Open Access
1 February 2008 Shifting Cultivation and Sustainable Development of North-Eastern India: Tradition in Transition
Paul Sillitoe
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Shifting Cultivation and Sustainable Development of North-Eastern India: Tradition in Transition, edited by P.S. Ramakrishnan, K.G. Saxena, and K.S. Rao. New Delhi, India: Oxford and IBH Publishing Co. Pvt. Ltd., 2006. xxviii + 495 pp. Rs 950. ISBN 81-204-1625-2.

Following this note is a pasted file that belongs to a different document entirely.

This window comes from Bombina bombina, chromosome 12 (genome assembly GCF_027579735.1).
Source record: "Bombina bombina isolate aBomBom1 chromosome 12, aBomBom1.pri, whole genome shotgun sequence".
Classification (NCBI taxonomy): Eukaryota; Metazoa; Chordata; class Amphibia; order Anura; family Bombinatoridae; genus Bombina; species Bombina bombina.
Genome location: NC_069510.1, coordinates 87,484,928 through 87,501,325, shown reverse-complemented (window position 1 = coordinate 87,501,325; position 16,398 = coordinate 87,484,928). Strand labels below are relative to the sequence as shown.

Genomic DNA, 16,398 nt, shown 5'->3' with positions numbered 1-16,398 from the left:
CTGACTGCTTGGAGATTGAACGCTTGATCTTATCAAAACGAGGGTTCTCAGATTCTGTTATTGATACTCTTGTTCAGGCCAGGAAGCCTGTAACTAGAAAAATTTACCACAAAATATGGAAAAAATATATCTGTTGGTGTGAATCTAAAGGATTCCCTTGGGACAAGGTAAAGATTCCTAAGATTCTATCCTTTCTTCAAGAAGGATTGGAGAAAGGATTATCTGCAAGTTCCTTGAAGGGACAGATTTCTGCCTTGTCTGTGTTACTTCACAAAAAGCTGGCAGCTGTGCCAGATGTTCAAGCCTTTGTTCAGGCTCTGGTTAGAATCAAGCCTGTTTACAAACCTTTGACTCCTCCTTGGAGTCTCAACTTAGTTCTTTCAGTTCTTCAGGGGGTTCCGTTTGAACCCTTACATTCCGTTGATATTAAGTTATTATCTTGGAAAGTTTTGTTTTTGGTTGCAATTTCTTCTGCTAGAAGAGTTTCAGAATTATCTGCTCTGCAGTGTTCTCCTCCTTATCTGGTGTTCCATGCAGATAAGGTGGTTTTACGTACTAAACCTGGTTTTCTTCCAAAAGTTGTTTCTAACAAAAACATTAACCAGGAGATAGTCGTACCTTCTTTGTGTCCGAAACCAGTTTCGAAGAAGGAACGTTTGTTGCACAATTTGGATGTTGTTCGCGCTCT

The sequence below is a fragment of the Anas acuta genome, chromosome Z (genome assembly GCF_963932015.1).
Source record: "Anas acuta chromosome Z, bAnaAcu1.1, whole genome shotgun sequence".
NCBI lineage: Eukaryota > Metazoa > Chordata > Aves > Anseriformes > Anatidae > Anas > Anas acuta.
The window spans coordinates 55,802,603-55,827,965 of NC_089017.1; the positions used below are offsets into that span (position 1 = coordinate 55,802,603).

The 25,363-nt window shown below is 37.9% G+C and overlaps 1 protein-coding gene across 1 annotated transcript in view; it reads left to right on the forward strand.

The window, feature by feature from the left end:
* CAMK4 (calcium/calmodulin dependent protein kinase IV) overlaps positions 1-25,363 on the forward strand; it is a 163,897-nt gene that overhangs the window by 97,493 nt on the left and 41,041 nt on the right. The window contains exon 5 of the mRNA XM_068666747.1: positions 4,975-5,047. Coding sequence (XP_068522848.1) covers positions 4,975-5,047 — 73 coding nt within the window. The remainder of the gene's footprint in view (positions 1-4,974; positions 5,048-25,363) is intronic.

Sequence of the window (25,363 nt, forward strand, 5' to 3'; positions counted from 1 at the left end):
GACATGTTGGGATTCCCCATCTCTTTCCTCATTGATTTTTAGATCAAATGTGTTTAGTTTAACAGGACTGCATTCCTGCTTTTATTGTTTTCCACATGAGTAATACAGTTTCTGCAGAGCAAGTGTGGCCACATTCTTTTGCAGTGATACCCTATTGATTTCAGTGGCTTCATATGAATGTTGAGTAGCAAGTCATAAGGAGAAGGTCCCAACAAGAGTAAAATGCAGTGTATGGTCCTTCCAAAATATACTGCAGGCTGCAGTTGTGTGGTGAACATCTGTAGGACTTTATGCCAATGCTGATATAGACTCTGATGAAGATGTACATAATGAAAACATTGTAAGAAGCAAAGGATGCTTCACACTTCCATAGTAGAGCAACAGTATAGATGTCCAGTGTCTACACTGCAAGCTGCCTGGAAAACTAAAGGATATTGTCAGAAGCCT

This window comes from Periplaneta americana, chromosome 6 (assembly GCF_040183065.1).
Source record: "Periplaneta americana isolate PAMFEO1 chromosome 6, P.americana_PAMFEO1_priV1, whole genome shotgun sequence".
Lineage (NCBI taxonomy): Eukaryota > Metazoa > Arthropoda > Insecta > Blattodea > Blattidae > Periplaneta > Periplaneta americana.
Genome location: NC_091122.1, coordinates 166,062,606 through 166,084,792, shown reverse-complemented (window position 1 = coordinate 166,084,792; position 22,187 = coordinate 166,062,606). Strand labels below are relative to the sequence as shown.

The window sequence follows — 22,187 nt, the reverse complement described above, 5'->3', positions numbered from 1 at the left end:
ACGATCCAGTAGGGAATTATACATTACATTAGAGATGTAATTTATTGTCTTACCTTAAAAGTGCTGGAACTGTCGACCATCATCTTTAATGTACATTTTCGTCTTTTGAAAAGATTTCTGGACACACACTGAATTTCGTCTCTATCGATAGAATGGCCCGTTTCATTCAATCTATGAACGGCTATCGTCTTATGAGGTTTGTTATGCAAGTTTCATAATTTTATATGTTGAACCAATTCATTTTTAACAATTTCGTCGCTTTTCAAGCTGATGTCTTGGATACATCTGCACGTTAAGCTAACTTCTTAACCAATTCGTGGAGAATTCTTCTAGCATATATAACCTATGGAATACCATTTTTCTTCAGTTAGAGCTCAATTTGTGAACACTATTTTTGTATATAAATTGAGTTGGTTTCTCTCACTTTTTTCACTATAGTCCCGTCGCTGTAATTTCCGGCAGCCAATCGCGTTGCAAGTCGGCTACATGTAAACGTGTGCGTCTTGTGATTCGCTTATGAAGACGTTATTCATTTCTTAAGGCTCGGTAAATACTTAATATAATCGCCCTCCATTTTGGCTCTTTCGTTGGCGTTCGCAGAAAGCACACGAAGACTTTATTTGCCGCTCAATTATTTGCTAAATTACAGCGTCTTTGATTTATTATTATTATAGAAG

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Edited volumes are often difficult to review, as they comprise chapters by different authors who, no matter how thorough the editors' oversight, are unlikely to achieve the coherence of a single writer; and the larger the book, the more difficult. So at 495 pages and 29 contributors, I expected Shifting Cultivation and Sustainable Development of North-Eastern India to be a challenge. It is invidious to select for comment 3 or 4 chapters from several—in the case of this volume 20—probably on no other grounds than that they discuss issues of particular interest to the reviewer. I know how irritating it is to be one of the omitted contributors. Yet to attempt a comprehensive review, particularly of a book this size, invariably means a glancing engagement with the issues.